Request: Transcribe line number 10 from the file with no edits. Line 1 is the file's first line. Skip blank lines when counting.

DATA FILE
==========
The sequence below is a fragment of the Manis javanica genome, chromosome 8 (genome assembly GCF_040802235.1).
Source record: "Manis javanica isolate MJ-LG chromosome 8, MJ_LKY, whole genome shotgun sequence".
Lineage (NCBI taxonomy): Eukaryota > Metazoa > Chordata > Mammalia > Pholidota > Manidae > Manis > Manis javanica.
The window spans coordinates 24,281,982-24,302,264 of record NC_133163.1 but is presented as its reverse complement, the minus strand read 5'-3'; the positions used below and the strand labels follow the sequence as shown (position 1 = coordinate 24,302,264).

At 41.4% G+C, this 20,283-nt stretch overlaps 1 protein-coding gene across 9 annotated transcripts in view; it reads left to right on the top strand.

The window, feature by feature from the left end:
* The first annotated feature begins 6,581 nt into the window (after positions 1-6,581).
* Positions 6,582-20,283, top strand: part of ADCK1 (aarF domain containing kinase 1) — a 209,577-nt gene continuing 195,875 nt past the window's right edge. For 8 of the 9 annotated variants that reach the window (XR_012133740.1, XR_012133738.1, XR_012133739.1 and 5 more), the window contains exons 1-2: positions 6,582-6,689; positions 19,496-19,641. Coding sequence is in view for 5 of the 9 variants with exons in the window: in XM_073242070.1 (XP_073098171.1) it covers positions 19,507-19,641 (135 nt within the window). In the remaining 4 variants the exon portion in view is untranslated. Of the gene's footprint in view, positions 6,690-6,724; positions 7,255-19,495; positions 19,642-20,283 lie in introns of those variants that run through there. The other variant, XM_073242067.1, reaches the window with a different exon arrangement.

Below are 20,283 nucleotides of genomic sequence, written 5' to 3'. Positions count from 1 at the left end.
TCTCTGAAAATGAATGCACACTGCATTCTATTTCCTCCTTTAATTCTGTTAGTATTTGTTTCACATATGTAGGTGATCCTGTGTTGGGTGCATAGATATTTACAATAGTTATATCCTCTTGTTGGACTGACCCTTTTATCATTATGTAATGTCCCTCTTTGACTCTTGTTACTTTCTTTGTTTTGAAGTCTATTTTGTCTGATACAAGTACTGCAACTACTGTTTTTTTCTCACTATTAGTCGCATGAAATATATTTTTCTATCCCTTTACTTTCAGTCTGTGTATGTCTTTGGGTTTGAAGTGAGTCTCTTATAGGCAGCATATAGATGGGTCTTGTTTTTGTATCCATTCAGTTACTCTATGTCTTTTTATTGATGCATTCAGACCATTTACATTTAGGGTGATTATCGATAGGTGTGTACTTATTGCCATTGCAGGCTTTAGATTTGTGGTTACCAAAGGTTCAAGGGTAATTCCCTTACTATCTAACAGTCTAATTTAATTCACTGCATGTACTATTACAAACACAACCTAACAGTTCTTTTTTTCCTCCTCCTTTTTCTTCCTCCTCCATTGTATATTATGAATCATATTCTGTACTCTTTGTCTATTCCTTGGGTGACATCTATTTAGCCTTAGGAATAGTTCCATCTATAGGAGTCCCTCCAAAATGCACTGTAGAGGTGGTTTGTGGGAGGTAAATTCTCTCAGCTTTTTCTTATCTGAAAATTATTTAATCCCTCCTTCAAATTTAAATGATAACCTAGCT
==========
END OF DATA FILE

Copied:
TCTCTGAAAATGAATGCACACTGCATTCTATTTCCTCCTTTAATTCTGTTAGTATTTGTTTCACATATGTAGGTGATCCTGTGTTGGGTGCATAGATATTTACAATAGTTATATCCTCTTGTTGGACTGACCCTTTTATCATTATGTAATGTCCCTCTTTGACTCTTGTTACTTTCTTTGTTTTGAAGTCTATTTTGTCTGATACAAGTACTGCAACTACTGTTTTTTTCTCACTATTAGTCGCATGAAATATATTTTTCTATCCCTTTACTTTCAGTCTGTGTATGTCTTTGGGTTTGAAGTGAGTCTCTTATAGGCAGCATATAGATGGGTCTTGTTTTTGTATCCATTCAGTTACTCTATGTCTTTTTATTGATGCATTCAGACCATTTACATTTAGGGTGATTATCGATAGGTGTGTACTTATTGCCATTGCAGGCTTTAGATTTGTGGTTACCAAAGGTTCAAGGGTAATTCCCTTACTATCTAACAGTCTAATTTAATTCACTGCATGTACTATTACAAACACAACCTAACAGTTCTTTTTTTCCTCCTCCTTTTTCTTCCTCCTCCATTGTATATTATGAATCATATTCTGTACTCTTTGTCTATTCCTTGGGTGACATCTATTTAGCCTTAGGAATAGTTCCATCTATAGGAGTCCCTCCAAAATGCACTGTAGAGGTGGTTTGTGGGAGGTAAATTCTCTCAGCTTTTTCTTATCTGAAAATTATTTAATCCCTCCTTCAAATTTAAATGATAACCTAGCT